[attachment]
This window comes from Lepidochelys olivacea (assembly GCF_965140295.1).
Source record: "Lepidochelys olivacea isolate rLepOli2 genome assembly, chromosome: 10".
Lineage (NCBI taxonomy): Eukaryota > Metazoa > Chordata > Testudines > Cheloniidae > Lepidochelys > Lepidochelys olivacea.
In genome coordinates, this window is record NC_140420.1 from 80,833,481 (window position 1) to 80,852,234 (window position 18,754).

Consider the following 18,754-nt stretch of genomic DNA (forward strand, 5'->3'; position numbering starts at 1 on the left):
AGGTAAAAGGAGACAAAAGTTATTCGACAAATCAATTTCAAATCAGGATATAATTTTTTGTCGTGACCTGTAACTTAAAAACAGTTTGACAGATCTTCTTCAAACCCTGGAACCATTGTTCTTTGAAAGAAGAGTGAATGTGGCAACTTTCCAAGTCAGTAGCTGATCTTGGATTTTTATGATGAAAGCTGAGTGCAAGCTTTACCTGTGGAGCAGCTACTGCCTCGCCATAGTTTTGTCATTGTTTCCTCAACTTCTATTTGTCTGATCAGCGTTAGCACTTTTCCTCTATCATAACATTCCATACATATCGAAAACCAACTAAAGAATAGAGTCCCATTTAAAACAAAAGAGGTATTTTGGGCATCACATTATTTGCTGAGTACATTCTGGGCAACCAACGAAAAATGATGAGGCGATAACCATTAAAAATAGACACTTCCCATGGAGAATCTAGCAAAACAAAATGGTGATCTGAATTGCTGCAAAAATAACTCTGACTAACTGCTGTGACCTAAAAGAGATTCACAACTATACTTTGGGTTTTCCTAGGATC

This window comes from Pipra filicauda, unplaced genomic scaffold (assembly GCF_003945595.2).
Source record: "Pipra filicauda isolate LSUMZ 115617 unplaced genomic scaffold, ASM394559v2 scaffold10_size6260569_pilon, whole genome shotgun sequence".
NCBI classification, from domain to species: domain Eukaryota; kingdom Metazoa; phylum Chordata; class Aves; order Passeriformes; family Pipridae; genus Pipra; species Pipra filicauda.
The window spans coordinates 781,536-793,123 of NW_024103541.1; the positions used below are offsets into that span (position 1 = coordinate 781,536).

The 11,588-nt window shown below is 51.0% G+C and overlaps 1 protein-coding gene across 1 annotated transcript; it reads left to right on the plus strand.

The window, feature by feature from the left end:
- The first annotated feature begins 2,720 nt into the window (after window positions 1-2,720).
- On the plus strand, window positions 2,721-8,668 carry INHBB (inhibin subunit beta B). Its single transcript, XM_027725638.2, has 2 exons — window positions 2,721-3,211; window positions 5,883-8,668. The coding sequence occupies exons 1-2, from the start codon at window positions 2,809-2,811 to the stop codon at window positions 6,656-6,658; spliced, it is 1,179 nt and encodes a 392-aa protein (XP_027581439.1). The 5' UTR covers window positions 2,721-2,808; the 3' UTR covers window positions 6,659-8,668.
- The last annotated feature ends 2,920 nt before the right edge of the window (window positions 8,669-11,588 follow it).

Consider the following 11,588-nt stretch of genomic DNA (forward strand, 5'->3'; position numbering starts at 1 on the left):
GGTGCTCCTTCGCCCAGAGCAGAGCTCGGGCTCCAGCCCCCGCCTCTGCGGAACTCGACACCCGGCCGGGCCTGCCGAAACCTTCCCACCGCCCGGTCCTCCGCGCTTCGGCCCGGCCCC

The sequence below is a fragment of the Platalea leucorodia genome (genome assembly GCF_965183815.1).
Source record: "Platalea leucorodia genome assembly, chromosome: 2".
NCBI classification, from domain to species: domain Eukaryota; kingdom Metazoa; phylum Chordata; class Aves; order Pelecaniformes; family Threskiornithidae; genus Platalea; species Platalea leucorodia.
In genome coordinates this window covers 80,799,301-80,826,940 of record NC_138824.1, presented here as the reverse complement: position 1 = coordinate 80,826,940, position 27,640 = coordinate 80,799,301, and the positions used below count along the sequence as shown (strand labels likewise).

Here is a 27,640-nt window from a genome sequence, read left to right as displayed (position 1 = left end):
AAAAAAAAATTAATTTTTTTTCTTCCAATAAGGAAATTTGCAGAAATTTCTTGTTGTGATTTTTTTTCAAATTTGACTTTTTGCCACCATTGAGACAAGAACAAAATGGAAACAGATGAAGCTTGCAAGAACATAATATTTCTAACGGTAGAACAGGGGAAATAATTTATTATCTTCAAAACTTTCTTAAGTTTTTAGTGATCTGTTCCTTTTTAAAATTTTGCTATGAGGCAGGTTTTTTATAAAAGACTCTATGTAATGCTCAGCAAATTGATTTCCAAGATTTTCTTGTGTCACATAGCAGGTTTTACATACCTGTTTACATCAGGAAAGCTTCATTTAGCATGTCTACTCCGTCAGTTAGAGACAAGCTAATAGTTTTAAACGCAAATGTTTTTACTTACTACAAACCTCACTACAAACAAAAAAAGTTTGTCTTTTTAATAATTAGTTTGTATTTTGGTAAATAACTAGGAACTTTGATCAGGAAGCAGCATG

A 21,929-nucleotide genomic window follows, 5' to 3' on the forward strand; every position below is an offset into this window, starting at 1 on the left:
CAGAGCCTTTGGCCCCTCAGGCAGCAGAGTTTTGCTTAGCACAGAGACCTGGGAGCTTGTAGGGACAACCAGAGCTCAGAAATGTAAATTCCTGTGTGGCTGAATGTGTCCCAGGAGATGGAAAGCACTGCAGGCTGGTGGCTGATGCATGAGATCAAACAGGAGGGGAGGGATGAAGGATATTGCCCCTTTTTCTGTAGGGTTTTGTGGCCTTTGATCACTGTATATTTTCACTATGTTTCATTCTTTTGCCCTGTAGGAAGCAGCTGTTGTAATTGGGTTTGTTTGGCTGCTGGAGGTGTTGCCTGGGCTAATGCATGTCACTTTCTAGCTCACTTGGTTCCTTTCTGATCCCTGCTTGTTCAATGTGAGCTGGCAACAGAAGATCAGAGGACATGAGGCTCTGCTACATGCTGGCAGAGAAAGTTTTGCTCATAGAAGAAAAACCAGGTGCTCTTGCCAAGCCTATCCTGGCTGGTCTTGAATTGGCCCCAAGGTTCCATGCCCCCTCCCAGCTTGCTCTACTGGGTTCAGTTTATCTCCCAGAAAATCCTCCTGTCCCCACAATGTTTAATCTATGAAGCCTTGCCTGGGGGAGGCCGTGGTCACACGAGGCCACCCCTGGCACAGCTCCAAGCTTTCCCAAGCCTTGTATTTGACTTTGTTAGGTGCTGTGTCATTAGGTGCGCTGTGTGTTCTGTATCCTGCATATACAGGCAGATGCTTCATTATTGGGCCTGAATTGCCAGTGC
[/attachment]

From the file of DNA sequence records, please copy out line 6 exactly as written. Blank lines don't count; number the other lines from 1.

AGGTAAAAGGAGACAAAAGTTATTCGACAAATCAATTTCAAATCAGGATATAATTTTTTGTCGTGACCTGTAACTTAAAAACAGTTTGACAGATCTTCTTCAAACCCTGGAACCATTGTTCTTTGAAAGAAGAGTGAATGTGGCAACTTTCCAAGTCAGTAGCTGATCTTGGATTTTTATGATGAAAGCTGAGTGCAAGCTTTACCTGTGGAGCAGCTACTGCCTCGCCATAGTTTTGTCATTGTTTCCTCAACTTCTATTTGTCTGATCAGCGTTAGCACTTTTCCTCTATCATAACATTCCATACATATCGAAAACCAACTAAAGAATAGAGTCCCATTTAAAACAAAAGAGGTATTTTGGGCATCACATTATTTGCTGAGTACATTCTGGGCAACCAACGAAAAATGATGAGGCGATAACCATTAAAAATAGACACTTCCCATGGAGAATCTAGCAAAACAAAATGGTGATCTGAATTGCTGCAAAAATAACTCTGACTAACTGCTGTGACCTAAAAGAGATTCACAACTATACTTTGGGTTTTCCTAGGATC